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----- Original Message ----- 
From: "Rod Stephens" <[log in to unmask]>
> Bob Olhsson wrote:
> >-----Original Message-----
> >>From Rod Stephens: "...I vaguely remember in "the good 'ole days", 
> >making copies and sharing music with my reel to reel machines and later 
> >with my cassette recorders.  We then would buy the original LPs/45s of 
> >the best of the best with good album notes and pictures.   Somehow the 
> >recording industry seemed to prosper in those less restrictive and 
> >creative days."
> >This is comparing apples to oranges. People needed to meet up, make their
> >copies in real time, pay good money for blank media and a copy of the copy
> >was pretty raunchy sounding.
> I object.  My reel to reel machines were always "Hi-Fi" as were my 
> cassette decks.
> 
> > We also didn't have investment bankers creating
> >new corporations having a "business model" of profiteering from facilitating
> >copyright infringement.
> >
> >Piracy is far from the only or even the biggest problem professional music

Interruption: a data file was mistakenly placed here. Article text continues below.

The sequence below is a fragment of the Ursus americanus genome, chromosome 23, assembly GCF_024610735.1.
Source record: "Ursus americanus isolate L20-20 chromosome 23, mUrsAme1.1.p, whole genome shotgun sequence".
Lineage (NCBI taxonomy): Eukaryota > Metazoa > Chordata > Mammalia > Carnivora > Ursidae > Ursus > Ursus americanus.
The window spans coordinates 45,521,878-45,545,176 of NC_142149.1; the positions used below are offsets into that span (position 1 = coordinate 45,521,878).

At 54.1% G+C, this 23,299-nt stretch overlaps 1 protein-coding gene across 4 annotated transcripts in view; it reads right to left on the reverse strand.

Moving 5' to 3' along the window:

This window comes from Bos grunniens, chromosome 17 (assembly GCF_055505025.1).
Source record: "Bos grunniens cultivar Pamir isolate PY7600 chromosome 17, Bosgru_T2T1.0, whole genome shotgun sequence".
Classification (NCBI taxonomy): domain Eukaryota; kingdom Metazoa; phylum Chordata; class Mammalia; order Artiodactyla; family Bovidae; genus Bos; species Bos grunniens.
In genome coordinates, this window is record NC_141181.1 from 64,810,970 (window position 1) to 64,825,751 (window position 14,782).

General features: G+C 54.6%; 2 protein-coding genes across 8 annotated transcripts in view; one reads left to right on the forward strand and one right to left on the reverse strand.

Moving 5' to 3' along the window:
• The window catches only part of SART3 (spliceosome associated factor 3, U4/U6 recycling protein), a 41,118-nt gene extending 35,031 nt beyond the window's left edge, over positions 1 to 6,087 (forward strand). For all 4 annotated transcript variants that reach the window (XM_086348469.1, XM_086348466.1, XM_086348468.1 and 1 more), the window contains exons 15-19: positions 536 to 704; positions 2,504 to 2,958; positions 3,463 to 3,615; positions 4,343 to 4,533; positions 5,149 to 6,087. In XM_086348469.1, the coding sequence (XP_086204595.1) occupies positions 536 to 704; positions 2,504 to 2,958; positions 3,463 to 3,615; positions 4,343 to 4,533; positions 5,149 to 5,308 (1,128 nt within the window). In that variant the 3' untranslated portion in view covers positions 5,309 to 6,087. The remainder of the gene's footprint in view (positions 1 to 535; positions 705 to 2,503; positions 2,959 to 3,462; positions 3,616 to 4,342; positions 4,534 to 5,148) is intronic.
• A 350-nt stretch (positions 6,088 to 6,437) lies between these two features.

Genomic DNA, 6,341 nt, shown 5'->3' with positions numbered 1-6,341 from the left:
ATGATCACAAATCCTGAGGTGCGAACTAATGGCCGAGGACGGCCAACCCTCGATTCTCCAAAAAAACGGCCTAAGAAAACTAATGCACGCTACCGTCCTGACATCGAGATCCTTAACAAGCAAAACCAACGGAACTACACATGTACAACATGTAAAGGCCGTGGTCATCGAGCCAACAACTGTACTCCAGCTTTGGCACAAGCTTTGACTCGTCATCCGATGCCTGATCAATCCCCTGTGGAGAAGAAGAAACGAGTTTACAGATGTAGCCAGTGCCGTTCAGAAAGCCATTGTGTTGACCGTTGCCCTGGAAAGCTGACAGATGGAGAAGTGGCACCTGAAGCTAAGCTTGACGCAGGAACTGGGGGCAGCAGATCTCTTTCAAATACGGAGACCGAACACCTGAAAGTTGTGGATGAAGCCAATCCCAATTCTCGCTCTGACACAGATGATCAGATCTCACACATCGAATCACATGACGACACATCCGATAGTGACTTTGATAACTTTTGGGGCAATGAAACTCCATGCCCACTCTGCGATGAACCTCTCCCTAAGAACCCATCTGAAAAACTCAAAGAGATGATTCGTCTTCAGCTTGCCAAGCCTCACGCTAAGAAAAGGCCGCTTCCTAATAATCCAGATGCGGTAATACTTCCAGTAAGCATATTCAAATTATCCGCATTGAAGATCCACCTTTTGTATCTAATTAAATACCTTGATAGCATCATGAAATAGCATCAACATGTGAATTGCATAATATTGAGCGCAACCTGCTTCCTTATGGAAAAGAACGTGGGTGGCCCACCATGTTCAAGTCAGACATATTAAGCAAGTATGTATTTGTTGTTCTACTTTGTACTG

> >faces today but make no mistake about the fact that it has cost at least a
> >generation of youngsters any opportunity to have a career creating and
> >performing music. They and the music fans are the real losers.
> >  
> >
> Nobody was talking about "piracy" back then.   Copying was the privilege 
> of owning the original recording.  But, yes, it took more time and 
> energy and love of sharing good music to do it.
> 
But what CAN be done today...and what couldn't be done (except possible
in a very few cases) is that one can create what is sonically and digitally
an EXACT copy of a sound recording!

In every analog format, duplication involved loss of content as well as
addition of spurious content. The only exception could have been the
vinyl repressings taken not-quite-licitly from original "metal parts"...?

Steven C. Barr